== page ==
The purpose of this study was to report a case of optic disc cupping reversal in an adult without significant intraocular pressure–lowering treatment.
A 20-year-old female with a history of mild juvenile open-angle glaucoma who developed subjective blurred vision and a decrease in cupping of her optic discs.
Dilated examination demonstrated decreased cup-to-disc ratios in both eyes with a slight blurring of the disc margin in the right eye. The appearance of both optic discs returned to baseline after weight loss therapy.
An unexplained reduction of optic nerve cup-to-disc ratio should prompt a workup for other etiologies, such as increased intracranial pressure. Baseline photographs not subjected to computerized scan obsolescence are extremely useful in monitoring the long-term appearance of asymmetric optic discs as an adjunct to the clinical examination.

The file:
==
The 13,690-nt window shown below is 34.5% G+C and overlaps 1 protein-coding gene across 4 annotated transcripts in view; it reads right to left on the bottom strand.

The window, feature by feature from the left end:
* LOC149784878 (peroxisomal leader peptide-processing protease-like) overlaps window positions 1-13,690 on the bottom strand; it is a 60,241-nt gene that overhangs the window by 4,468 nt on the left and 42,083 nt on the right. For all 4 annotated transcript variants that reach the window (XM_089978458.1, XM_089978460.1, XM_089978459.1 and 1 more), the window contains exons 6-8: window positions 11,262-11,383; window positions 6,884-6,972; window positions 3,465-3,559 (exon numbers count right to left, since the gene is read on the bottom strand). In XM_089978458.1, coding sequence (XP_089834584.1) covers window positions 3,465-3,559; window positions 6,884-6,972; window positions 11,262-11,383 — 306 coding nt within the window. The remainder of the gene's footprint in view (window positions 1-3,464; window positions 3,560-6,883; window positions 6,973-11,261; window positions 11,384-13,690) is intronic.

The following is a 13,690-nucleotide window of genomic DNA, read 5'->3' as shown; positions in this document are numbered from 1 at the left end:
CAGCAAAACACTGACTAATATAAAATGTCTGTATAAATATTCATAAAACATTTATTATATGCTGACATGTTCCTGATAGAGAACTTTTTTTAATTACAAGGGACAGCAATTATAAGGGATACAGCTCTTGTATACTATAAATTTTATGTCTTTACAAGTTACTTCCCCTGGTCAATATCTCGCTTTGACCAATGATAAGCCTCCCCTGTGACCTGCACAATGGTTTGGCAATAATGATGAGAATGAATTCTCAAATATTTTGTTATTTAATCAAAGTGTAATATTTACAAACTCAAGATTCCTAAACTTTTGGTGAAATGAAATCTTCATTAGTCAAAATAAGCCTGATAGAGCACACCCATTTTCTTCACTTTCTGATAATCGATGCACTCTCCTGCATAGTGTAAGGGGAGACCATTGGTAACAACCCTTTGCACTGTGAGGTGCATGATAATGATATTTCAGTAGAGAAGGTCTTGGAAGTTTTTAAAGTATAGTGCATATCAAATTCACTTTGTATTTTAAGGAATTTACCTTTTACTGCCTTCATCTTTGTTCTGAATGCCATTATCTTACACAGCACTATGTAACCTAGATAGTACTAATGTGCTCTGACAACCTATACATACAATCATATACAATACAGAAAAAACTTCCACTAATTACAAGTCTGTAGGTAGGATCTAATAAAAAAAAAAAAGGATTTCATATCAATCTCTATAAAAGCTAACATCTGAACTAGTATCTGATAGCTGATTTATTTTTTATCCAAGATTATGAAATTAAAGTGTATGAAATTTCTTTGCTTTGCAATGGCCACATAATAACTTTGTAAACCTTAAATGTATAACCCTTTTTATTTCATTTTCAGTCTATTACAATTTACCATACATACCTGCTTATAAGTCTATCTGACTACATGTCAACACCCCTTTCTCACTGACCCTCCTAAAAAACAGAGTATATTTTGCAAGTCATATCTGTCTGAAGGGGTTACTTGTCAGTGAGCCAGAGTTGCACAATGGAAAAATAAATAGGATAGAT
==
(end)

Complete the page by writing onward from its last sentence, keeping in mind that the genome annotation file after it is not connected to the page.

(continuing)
Vanderbilt Eye Institute, Vanderbilt University Medical Center, Nashville, TN
Presented in part at Southeastern Vision Research Conference, December 11, 2018, Birmingham, AL.
Unrestricted Departmental Grant to the Vanderbilt Eye Institute from Research to Prevent Blindness Inc., NY. The William Black and Joseph Ellis Research funds. Vanderbilt Vision Research Center Core Grant—P30EY008126.
Disclosure: The authors declare no conflict of interest.
Reprints: Karen M. Joos, MD, PhD, Vanderbilt Eye Institute, 2311 Pierce Avenue, Nashville, TN 37232 (e-mail: email@example.com).
Received August 19, 2018
Accepted November 27, 2018